In IF I FORGET, Steven Levenson provides a close study of the kitchen sink family drama. At its center, the play addresses fundamental questions about what it means to be Jewish in America at the turn of the 21st century (the first act of the play takes place in July of 2000, while the second jumps to the post 9-11 moment of February 2001). IF I FORGET centers on the Fischer family as a means to pose those questions in a specific context through the family’s three generations. In each individual scene, Levenson displays a knack for realistic and specific dialogue. Devon de Mayo’s direction and the tight-knit ensemble also portray family tensions that feel altogether too real.
Continue reading “Review: IF I FORGET at Victory Gardens Theater” →
With MS. BLAKK FOR PRESIDENT, co-creators Tina Landau and Tarell Alvin McCraney have created a raucous and welcoming celebration of Queer culture by bringing to life a true story that few audience members might have known previously. The play’s title refers to Joan Jett Blakk (given name: Terence Alan Smith), a drag queen who ran first for mayor of Chicago and then for President of the United States in 1992. By staging a piece about Blakk, McCraney and Landau have poetically brought forward a story that might otherwise have been forgotten by the general populace, just as many American citizens who identify as Queer are often erased from consideration and representation in this country. MS. BLAKK FOR PRESIDENT fully explores this issue of erasure without making the production one that’s defined by tragedy.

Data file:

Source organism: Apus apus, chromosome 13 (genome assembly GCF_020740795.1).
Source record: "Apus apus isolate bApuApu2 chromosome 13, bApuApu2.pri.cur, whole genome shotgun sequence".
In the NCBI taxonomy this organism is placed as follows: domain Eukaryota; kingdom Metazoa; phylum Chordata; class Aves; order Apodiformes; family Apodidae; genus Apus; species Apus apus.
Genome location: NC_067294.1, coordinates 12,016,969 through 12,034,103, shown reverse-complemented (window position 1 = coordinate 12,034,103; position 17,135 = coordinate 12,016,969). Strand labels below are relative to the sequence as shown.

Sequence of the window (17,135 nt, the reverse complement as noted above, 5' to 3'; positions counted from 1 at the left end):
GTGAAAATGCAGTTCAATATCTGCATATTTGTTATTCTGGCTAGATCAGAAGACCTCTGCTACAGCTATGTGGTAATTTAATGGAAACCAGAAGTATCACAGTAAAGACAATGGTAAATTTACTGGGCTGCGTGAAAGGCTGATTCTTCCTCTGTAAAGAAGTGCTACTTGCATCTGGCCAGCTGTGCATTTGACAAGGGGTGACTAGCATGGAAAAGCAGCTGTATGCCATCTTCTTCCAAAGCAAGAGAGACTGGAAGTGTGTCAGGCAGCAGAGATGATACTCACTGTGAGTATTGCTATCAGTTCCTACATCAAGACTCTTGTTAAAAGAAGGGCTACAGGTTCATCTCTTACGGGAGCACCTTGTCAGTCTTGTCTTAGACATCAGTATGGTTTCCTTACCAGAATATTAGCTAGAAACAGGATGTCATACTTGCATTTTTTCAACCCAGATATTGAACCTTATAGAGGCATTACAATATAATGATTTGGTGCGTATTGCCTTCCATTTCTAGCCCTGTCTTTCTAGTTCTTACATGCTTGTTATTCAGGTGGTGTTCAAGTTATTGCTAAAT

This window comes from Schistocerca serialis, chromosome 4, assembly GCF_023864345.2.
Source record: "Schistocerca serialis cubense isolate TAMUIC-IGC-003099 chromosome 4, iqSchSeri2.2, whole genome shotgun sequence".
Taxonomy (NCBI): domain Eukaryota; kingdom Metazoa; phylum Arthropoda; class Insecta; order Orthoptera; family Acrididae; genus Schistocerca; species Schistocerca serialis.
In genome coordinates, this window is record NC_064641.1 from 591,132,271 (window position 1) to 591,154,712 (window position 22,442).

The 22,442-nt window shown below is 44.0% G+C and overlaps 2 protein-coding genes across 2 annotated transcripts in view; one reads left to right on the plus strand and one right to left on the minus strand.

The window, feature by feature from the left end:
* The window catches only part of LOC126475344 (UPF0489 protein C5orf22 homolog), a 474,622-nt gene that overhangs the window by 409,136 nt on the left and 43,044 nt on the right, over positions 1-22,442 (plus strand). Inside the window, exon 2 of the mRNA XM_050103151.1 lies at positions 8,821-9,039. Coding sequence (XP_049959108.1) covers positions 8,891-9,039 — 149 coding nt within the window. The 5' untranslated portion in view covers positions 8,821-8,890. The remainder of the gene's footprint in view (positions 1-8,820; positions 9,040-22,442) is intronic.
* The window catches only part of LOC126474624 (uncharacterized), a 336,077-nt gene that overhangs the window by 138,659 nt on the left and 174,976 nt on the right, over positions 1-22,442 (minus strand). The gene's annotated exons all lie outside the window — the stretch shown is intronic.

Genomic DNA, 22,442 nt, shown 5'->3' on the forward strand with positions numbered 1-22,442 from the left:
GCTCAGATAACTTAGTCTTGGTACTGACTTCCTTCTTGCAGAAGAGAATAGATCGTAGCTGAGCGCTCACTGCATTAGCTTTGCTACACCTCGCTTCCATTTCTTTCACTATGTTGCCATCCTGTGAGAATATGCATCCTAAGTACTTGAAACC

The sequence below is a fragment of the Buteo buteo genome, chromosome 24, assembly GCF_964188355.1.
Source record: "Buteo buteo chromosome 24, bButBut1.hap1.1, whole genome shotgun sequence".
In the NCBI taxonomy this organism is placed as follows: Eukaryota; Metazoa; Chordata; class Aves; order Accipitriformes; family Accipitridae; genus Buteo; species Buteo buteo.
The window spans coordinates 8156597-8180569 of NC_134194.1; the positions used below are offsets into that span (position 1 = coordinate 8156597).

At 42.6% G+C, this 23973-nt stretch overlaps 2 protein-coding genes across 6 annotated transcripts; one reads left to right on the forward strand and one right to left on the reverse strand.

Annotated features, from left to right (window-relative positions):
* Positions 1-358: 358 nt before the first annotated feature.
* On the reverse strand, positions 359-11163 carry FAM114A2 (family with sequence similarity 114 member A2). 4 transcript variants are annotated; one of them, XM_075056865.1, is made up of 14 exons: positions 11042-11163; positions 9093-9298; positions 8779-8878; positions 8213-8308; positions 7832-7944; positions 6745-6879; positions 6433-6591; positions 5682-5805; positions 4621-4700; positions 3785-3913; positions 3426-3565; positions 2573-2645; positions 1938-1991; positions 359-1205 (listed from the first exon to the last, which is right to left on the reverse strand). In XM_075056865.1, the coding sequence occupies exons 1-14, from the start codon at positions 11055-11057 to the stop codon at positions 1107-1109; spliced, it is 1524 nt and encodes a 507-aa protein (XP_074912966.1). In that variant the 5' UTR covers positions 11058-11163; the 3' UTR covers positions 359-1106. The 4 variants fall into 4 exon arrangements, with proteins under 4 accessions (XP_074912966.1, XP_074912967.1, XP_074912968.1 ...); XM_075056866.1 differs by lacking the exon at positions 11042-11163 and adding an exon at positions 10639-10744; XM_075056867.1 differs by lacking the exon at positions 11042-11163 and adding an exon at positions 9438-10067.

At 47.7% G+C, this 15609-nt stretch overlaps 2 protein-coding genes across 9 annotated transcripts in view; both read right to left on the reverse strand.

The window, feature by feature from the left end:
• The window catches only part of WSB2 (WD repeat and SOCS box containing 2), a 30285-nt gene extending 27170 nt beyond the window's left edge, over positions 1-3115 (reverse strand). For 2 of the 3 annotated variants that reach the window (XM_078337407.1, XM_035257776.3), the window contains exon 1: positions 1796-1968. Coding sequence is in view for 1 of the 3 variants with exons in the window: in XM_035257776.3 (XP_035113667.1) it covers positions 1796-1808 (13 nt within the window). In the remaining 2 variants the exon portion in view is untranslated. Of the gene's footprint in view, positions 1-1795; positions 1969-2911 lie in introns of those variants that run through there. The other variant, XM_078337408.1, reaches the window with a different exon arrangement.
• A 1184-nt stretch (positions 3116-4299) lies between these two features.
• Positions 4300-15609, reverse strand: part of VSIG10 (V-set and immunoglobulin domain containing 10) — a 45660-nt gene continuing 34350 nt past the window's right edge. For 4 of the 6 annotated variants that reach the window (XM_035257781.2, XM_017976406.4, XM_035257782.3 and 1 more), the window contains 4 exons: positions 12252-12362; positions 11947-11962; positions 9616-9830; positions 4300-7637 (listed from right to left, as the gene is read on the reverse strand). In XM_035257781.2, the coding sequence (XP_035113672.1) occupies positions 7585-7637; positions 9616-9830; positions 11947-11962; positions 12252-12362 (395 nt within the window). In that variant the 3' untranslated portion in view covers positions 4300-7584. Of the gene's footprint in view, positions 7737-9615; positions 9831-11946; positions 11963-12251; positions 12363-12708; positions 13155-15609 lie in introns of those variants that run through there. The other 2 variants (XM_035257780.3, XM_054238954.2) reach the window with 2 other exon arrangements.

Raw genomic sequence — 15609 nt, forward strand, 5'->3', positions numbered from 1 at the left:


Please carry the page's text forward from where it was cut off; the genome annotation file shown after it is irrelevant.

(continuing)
Continue reading “Review: MS. BLAKK FOR PRESIDENT at Steppenwolf Theatre Company” →